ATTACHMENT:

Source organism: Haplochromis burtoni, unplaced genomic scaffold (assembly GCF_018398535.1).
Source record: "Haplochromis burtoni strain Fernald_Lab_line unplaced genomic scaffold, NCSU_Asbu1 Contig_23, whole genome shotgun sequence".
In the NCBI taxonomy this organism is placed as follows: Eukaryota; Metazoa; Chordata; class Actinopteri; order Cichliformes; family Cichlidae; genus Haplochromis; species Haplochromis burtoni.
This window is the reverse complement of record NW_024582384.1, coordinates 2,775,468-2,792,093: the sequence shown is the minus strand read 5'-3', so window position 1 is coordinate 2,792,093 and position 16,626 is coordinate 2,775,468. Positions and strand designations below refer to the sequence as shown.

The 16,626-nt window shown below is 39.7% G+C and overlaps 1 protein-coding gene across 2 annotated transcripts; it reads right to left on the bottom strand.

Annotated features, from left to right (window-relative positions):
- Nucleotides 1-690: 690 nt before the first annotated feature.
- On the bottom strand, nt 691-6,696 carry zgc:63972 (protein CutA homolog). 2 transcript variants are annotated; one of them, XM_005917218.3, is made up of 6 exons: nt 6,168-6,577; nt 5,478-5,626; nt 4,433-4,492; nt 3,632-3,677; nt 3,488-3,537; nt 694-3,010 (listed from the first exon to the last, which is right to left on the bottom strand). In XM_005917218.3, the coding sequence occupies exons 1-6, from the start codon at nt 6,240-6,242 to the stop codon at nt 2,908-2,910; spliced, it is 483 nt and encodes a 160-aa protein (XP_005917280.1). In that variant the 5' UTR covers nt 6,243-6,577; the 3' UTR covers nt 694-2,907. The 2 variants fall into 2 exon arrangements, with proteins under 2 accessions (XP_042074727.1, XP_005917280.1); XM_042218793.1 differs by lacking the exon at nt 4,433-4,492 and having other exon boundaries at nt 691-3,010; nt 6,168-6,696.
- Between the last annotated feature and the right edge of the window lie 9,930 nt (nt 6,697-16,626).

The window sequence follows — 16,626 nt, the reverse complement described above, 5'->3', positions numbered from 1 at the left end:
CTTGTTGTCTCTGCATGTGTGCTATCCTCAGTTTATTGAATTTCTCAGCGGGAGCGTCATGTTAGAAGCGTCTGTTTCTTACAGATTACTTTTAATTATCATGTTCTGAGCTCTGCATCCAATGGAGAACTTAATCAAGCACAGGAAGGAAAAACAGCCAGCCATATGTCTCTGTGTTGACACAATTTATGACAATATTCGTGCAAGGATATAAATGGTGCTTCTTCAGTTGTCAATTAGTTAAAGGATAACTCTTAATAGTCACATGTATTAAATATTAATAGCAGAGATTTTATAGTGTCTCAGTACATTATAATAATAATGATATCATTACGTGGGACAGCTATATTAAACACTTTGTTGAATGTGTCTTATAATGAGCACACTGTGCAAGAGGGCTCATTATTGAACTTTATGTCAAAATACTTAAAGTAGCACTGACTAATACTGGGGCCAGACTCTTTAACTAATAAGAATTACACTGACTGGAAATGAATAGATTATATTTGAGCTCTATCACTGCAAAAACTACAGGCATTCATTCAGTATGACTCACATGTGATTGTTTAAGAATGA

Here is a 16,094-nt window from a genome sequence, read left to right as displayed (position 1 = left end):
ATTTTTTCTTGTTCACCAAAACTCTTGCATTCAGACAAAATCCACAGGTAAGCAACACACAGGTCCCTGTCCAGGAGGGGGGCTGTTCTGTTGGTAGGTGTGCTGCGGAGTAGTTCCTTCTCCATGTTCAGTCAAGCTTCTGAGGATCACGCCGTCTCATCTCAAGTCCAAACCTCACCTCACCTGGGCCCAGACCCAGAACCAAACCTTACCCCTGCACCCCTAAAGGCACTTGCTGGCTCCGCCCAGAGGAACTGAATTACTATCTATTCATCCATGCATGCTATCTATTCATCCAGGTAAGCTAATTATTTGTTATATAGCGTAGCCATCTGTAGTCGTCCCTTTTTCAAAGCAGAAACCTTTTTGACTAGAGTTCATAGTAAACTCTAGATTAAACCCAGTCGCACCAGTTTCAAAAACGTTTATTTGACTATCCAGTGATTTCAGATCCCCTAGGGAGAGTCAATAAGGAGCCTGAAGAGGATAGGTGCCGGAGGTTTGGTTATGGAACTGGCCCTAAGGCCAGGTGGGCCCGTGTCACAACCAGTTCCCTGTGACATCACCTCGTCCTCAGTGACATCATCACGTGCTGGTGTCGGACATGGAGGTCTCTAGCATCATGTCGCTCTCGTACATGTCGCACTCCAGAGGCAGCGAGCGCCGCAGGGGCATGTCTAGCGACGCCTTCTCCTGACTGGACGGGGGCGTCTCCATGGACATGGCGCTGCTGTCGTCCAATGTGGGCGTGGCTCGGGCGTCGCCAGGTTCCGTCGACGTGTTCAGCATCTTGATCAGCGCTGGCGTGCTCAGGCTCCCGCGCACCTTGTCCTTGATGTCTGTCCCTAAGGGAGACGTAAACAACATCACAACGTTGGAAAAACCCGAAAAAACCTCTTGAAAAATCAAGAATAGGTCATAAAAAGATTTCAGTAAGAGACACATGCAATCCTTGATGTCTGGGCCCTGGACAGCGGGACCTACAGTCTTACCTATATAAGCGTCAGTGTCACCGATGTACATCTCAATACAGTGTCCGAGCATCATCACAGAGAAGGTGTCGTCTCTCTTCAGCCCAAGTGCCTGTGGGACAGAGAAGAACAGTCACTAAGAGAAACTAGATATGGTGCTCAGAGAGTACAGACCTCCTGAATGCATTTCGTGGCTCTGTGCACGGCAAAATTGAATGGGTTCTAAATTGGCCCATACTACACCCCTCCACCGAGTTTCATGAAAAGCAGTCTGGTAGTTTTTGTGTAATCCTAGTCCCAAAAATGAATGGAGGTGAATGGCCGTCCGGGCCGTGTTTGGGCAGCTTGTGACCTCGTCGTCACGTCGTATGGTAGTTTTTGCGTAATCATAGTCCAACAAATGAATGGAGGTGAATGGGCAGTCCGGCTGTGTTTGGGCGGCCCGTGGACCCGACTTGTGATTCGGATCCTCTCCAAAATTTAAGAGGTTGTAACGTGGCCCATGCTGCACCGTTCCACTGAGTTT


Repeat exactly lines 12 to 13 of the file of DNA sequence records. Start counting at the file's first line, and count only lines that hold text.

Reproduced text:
Here is a 16,094-nt window from a genome sequence, read left to right as displayed (position 1 = left end):
ATTTTTTCTTGTTCACCAAAACTCTTGCATTCAGACAAAATCCACAGGTAAGCAACACACAGGTCCCTGTCCAGGAGGGGGGCTGTTCTGTTGGTAGGTGTGCTGCGGAGTAGTTCCTTCTCCATGTTCAGTCAAGCTTCTGAGGATCACGCCGTCTCATCTCAAGTCCAAACCTCACCTCACCTGGGCCCAGACCCAGAACCAAACCTTACCCCTGCACCCCTAAAGGCACTTGCTGGCTCCGCCCAGAGGAACTGAATTACTATCTATTCATCCATGCATGCTATCTATTCATCCAGGTAAGCTAATTATTTGTTATATAGCGTAGCCATCTGTAGTCGTCCCTTTTTCAAAGCAGAAACCTTTTTGACTAGAGTTCATAGTAAACTCTAGATTAAACCCAGTCGCACCAGTTTCAAAAACGTTTATTTGACTATCCAGTGATTTCAGATCCCCTAGGGAGAGTCAATAAGGAGCCTGAAGAGGATAGGTGCCGGAGGTTTGGTTATGGAACTGGCCCTAAGGCCAGGTGGGCCCGTGTCACAACCAGTTCCCTGTGACATCACCTCGTCCTCAGTGACATCATCACGTGCTGGTGTCGGACATGGAGGTCTCTAGCATCATGTCGCTCTCGTACATGTCGCACTCCAGAGGCAGCGAGCGCCGCAGGGGCATGTCTAGCGACGCCTTCTCCTGACTGGACGGGGGCGTCTCCATGGACATGGCGCTGCTGTCGTCCAATGTGGGCGTGGCTCGGGCGTCGCCAGGTTCCGTCGACGTGTTCAGCATCTTGATCAGCGCTGGCGTGCTCAGGCTCCCGCGCACCTTGTCCTTGATGTCTGTCCCTAAGGGAGACGTAAACAACATCACAACGTTGGAAAAACCCGAAAAAACCTCTTGAAAAATCAAGAATAGGTCATAAAAAGATTTCAGTAAGAGACACATGCAATCCTTGATGTCTGGGCCCTGGACAGCGGGACCTACAGTCTTACCTATATAAGCGTCAGTGTCACCGATGTACATCTCAATACAGTGTCCGAGCATCATCACAGAGAAGGTGTCGTCTCTCTTCAGCCCAAGTGCCTGTGGGACAGAGAAGAACAGTCACTAAGAGAAACTAGATATGGTGCTCAGAGAGTACAGACCTCCTGAATGCATTTCGTGGCTCTGTGCACGGCAAAATTGAATGGGTTCTAAATTGGCCCATACTACACCCCTCCACCGAGTTTCATGAAAAGCAGTCTGGTAGTTTTTGTGTAATCCTAGTCCCAAAAATGAATGGAGGTGAATGGCCGTCCGGGCCGTGTTTGGGCAGCTTGTGACCTCGTCGTCACGTCGTATGGTAGTTTTTGCGTAATCATAGTCCAACAAATGAATGGAGGTGAATGGGCAGTCCGGCTGTGTTTGGGCGGCCCGTGGACCCGACTTGTGATTCGGATCCTCTCCAAAATTTAAGAGGTTGTAACGTGGCCCATGCTGCACCGTTCCACTGAGTTT